Understanding Potomac Horse Fever

Understanding Potomac Horse Fever

Potomac horse fever often poses a diagnostic challenge because of its varied clinical presentations.

Photo: Erica Larson, News Editor

Potomac horse fever (PHF), or equine monocytic ehrlichiosis as it is currently termed, still occurs in areas of the United States. It can often pose a diagnostic challenge because of its varied clinical presentations. Potomac horse fever was first recognized in the early 1980s in the Potomac River area of Maryland. The cause was found to be a microorganism initially named Ehrlichia risticii, which has since been renamed Neorickettsia risticii. This disease is not contagious between animals.

Much of the early research dealt with investigating how it is transmitted. It was initially discovered that transmission could occur by horses ingesting N. risticii-containing flukes that develop within aquatic snails; however, more recently researchers have found that insects, including damselflies, caddis flies, and mayflies, can also harbor the flukes containing the organism. Ingestion of these insects has resulted in PHF. This discovery is significant, since these flying insects can swarm in large numbers and be numerous on pastures. Furthermore, the insects are attracted to lights in horse stabling areas, increasing the risk of exposure. Horses do not have to be in close vicinity to a water source to contract PHF; even dead insects on pasture or in feed or water buckets can pose a risk.


Since August 2009, the University of Kentucky Veterinary Diagnostic Laboratory has diagnosed seven cases of PHF in horses presented for necropsy (Table 1). The primary clinical sign was diarrhea. Additional signs reported included anorexia, toxemia, colic, edema, ataxia, and laminitis.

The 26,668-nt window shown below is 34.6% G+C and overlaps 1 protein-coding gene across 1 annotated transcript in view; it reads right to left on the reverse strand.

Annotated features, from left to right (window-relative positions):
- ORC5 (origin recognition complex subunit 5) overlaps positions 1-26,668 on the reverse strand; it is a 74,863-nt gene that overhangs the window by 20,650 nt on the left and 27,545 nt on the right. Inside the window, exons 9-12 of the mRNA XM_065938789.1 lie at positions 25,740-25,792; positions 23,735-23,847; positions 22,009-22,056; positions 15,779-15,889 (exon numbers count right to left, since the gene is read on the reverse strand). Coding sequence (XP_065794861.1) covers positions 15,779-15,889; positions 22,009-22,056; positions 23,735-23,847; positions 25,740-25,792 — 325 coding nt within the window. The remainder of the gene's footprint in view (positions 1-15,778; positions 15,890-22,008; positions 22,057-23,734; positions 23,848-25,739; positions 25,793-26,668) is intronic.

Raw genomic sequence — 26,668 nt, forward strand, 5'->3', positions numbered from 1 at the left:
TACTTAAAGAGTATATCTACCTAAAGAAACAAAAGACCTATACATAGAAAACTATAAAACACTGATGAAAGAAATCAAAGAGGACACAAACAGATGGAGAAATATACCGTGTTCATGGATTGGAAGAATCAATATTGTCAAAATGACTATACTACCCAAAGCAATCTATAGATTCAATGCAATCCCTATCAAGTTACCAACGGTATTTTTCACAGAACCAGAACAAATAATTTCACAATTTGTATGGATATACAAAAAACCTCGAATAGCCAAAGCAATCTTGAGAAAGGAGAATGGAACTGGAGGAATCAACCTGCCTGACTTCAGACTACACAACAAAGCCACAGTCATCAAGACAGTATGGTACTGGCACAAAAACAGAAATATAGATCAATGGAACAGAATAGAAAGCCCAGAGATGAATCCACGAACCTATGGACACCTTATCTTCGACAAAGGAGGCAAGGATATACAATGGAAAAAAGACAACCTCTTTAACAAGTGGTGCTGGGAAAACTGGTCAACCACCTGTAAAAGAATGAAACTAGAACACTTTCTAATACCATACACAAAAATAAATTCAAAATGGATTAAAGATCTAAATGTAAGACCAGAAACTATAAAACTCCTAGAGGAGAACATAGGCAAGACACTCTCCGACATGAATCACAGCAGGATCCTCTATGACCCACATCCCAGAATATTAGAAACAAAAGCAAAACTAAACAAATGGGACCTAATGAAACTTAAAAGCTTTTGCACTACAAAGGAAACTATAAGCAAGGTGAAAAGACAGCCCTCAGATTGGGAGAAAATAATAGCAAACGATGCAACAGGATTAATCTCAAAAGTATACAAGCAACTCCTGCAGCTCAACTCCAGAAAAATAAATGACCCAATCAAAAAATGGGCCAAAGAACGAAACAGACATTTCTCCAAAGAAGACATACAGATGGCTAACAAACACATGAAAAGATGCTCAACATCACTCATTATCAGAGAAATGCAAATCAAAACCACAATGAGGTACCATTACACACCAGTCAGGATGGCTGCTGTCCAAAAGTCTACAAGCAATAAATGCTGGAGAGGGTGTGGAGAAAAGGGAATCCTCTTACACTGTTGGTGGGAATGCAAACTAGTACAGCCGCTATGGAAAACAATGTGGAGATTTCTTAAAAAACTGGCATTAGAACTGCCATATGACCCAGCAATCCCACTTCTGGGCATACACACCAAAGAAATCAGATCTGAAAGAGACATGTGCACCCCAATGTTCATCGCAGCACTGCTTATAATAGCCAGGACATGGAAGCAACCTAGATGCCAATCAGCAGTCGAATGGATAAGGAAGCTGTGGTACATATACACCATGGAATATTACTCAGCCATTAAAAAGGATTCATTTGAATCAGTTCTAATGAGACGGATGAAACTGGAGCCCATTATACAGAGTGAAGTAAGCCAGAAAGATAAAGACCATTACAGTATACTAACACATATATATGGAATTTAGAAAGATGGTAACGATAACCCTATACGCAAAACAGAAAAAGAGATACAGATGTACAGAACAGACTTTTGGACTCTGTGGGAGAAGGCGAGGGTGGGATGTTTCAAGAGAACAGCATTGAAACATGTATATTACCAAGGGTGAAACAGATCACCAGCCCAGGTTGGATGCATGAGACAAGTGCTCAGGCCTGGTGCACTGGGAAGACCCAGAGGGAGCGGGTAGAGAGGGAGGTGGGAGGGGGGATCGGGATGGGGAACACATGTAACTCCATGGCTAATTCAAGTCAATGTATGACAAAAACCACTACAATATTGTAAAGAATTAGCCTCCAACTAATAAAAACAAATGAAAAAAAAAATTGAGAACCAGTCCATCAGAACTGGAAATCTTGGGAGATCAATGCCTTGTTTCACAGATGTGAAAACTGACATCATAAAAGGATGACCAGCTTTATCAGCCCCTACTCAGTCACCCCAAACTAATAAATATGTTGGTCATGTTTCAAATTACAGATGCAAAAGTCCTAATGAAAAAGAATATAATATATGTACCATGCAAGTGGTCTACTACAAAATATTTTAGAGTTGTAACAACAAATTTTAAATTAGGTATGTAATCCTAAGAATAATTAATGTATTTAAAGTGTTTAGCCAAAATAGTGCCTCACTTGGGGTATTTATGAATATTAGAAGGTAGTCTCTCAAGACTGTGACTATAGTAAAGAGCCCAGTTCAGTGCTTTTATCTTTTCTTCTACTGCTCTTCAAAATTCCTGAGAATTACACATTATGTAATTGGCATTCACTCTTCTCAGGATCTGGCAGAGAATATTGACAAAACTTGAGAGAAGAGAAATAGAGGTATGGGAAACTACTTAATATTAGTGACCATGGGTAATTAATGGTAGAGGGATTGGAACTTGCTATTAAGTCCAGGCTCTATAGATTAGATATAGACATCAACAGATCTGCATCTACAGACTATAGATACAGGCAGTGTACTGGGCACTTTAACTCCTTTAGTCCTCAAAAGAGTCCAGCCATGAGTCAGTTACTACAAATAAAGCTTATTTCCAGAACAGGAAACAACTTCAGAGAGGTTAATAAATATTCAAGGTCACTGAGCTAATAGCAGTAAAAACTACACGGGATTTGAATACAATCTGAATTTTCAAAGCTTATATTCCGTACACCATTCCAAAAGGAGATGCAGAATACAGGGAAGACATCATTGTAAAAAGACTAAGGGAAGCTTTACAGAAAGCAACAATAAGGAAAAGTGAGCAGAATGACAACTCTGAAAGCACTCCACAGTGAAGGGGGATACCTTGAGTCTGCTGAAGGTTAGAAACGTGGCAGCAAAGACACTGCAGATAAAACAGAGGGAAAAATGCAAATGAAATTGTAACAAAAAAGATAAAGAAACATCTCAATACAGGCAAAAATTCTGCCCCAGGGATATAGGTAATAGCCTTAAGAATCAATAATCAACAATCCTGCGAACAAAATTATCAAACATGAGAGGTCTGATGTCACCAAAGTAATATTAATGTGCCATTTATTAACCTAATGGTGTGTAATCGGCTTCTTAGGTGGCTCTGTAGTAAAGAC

Apart from necropsy cases, the laboratory received blood and fecal material for PHF testing by indirect fluorescent antibody (IFA) and polymerase chain reaction (PCR) methods. Over the period of October 2010 through October 2011, 238 serum samples were tested for antibodies to the PHF agent using the IFA method. Of these samples, 89 were positive. The IFA test indicates prior exposure but does not necessarily signify active infection and cannot differentiate natural exposure from a vaccine-induced titer. Paired serum samples two to three weeks later may yield more definitive information.

Additionally, 225 whole blood and/or fecal samples were tested by PCR, and 35 samples were positive. The PCR test detects the presence of specific nucleic acid of N. rickettsia, indicating presence of the organism. There were 87 cases/samples in which both the IFA and PCR tests were performed, of which 12 were positive in both tests. Table 2 depicts the time of year that the diagnoses were made, indicating that PHF is a warm-weather disease, as would be expected with an insect-borne disease.

If horses live in an area where PHF is known to occur, it is important to limit possible exposure to the vectors. Owners should consider keeping food covered, using insect control around barns, and restricting grazing near water sources during the warmer months. A vaccine is available, but while it is safe, its ability to protect against infection is not fully established. Horse owners should consult their veterinarians for specific recommendations appropriate to their situation.

CONTACT: Neil Williams, DVM, PhD, Dipl. ACVP, 859/257-8283, nmwillia@uky.edu, Veterinary Diagnostic Laboratory, University of Kentucky, Lexington, Kentucky

This is an excerpt from Equine Disease Quarterly, funded by underwriters at Lloyd's, London, brokers, and their Kentucky agents.

About the Author

Equine Disease Quarterly

Equine Disease Quarterly is a quarterly equine disease research newsletter published by the University of Kentucky's Gluck Equine Research Center, and funded by underwriters at Lloyd's of London, brokers, and their agents.

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